INDIAN OCEAN --
A team of U.S. Marines, Sailors and civilians are afloat near the equator in the Indian Ocean, but their mission has nevertheless ventured into unchartered waters.
Sailors and civilian mariners with Military Sealift Command, along with Marines from Combat Logistics Regiment 17, 1st Marine Logistics Group, are exercising their ship’s logistical capabilities as a Theater Security Cooperation support vessel on a large scale for the first time.
The USNS Lewis and Clark (T-AKE-1) is the newest addition to the Marine Corps’ Maritime Prepositioning Force, a program that enables the rapid deployment and engagement of a fully capable Marine Air-Ground Task Force anywhere in the world.
As part of the MPF, the ship will serve as a carrier of Marine Corps mission-essential materiel, which is prepositioned in a strategic location. In the event of conflict, contingency operations or a humanitarian crisis, the ship can respond quickly to deliver its cargo in support of the mission.
“It’s been transferred to us as a military prepositioning asset in Military Prepositioning Ship Squadron 2,” said Chief Petty Officer Nathan D. Price, command yeoman aboard the ship. “Basically our concept is to be prepositioned, forwardly deployed somewhere so that we can support the Marine Corps.”
The ship’s evaluation is part of Exercise Coconut Grove 2012, being conducted Oct. 6-16 in the Republic of Maldives.
The exercise is a bilateral training event conducted bi-annually between the U.S. Marine Corps and the Maldivian National Defense Force. While Coconut Grove focuses mainly on general military skills training for the Marines and MNDF forces, the exercise also provided a timely opportunity to test the ship’s ability to perform during a real-world scenario.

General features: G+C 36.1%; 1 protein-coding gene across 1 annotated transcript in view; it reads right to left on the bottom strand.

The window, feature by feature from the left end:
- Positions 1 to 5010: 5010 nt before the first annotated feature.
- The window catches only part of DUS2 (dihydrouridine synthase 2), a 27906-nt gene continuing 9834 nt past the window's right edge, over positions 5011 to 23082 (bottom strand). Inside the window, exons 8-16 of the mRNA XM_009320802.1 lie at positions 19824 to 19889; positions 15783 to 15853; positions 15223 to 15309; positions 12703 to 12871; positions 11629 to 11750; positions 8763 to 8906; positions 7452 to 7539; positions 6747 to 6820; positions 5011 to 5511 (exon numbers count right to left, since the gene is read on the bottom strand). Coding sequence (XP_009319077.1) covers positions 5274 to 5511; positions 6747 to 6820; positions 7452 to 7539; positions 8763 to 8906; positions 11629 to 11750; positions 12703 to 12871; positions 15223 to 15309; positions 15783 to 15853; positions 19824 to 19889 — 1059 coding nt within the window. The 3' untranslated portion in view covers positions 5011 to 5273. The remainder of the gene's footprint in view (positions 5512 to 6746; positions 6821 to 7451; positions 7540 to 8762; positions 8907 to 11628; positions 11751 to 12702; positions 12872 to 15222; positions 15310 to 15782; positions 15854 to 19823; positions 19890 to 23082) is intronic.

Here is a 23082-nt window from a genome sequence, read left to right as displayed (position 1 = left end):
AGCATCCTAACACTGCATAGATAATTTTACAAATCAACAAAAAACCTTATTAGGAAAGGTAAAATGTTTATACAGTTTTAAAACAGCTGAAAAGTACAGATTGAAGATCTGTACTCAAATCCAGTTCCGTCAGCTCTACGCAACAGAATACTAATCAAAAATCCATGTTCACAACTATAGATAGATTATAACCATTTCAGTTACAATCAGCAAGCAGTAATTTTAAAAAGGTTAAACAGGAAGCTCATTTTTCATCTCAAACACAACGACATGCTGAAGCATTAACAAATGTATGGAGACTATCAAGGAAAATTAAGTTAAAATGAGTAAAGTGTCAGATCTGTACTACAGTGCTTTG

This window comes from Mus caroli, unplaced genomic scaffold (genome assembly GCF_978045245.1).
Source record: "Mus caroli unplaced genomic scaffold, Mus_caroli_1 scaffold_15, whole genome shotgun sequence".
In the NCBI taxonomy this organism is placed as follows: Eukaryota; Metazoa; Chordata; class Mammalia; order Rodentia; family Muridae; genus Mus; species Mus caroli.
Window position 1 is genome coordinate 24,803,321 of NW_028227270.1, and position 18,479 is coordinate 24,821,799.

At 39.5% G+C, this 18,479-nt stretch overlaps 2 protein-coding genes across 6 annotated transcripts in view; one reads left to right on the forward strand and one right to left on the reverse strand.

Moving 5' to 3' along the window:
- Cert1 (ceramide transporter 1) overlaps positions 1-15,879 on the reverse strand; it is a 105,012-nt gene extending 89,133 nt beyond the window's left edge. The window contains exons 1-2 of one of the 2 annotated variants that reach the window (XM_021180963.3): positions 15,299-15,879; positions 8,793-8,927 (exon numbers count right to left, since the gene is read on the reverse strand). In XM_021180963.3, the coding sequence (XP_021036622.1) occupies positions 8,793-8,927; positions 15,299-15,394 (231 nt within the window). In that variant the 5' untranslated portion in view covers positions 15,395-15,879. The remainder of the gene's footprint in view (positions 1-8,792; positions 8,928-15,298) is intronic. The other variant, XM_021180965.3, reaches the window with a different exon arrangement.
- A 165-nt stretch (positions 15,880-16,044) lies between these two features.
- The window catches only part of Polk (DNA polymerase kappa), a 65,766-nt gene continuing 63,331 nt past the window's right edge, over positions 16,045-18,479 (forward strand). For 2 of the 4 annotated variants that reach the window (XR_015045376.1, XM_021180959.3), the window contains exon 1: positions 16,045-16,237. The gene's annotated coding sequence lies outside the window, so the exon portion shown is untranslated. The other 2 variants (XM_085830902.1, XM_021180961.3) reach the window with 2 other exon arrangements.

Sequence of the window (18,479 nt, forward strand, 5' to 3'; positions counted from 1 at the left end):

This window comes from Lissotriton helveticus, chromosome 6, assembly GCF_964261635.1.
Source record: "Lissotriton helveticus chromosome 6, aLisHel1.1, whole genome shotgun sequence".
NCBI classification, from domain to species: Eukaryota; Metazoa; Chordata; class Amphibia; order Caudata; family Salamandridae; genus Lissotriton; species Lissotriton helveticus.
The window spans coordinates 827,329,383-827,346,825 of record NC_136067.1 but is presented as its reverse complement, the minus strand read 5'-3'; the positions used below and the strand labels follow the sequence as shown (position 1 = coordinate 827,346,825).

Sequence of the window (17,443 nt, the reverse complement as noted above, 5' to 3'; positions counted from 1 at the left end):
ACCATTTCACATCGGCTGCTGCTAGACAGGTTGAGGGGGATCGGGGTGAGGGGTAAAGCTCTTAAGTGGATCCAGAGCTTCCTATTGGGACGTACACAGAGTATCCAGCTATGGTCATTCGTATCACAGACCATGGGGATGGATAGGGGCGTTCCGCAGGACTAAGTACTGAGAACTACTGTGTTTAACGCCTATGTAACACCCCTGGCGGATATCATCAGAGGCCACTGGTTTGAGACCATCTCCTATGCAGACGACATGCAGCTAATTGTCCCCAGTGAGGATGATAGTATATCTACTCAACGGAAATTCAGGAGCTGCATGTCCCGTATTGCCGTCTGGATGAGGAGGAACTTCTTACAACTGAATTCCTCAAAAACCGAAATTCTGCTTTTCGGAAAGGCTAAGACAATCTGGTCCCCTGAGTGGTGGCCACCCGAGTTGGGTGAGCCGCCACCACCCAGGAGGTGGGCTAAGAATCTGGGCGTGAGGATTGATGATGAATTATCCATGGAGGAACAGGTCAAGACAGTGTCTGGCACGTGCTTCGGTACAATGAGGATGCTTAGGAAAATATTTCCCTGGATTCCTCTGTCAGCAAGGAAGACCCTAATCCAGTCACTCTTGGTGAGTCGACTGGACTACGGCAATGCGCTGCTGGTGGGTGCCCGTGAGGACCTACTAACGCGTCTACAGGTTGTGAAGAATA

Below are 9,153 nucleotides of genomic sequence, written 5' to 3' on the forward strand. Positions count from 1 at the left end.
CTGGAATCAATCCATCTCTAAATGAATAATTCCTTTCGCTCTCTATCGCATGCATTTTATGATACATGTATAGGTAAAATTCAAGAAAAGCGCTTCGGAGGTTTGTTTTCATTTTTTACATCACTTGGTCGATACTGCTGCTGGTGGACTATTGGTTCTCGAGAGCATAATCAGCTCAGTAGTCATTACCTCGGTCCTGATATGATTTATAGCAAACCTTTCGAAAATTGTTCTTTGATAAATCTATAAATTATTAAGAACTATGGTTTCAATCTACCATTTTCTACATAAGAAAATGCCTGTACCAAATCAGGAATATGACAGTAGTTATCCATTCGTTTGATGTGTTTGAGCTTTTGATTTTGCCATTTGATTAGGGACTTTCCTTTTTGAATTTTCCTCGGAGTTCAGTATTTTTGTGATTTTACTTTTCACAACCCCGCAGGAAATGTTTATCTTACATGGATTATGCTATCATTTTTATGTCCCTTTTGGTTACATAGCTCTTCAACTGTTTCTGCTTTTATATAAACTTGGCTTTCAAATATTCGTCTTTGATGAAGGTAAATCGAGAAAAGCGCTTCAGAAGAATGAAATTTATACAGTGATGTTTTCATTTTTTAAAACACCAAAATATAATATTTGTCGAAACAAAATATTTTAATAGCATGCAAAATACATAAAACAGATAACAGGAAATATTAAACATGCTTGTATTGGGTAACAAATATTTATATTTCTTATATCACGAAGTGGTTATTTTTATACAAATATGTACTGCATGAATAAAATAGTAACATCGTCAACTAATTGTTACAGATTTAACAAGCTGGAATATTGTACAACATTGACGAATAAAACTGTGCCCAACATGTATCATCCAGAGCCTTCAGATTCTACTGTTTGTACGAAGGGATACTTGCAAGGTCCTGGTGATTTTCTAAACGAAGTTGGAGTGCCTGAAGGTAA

Before going underway to the Maldives, military logisticians together with Merchant Marines conducted a logistical testing evolution to assess T-AKE-1’s ability to offload 5,500-pound High Mobility Multipurpose Wheeled Vehicles (HMMWV).
The ship and her crew demonstrated they were more than capable.
“Today, we proved the concept,” said Navy Capt. Calvin D. Slocumb, commander of MPSRON-2, following the test lift conducted Oct. 1. “We can do a lift of Marine Corps vehicles from the ship to a ferry. So the Marines can say, ‘This is one of the things we can do with this class of ship.’”
The MPF program is a combined Navy and Marine Corps effort, helping Marines fulfill their role and responsibility as the nation’s force-in-readiness.
“Any combatant commander can contact us and let us know they need equipment or supplies at a forward deployed location and within 24 hours we’ll be setting sail to provide the support,” said Price.
Personnel aboard the ship will continue to assess its capabilities throughout the exercise.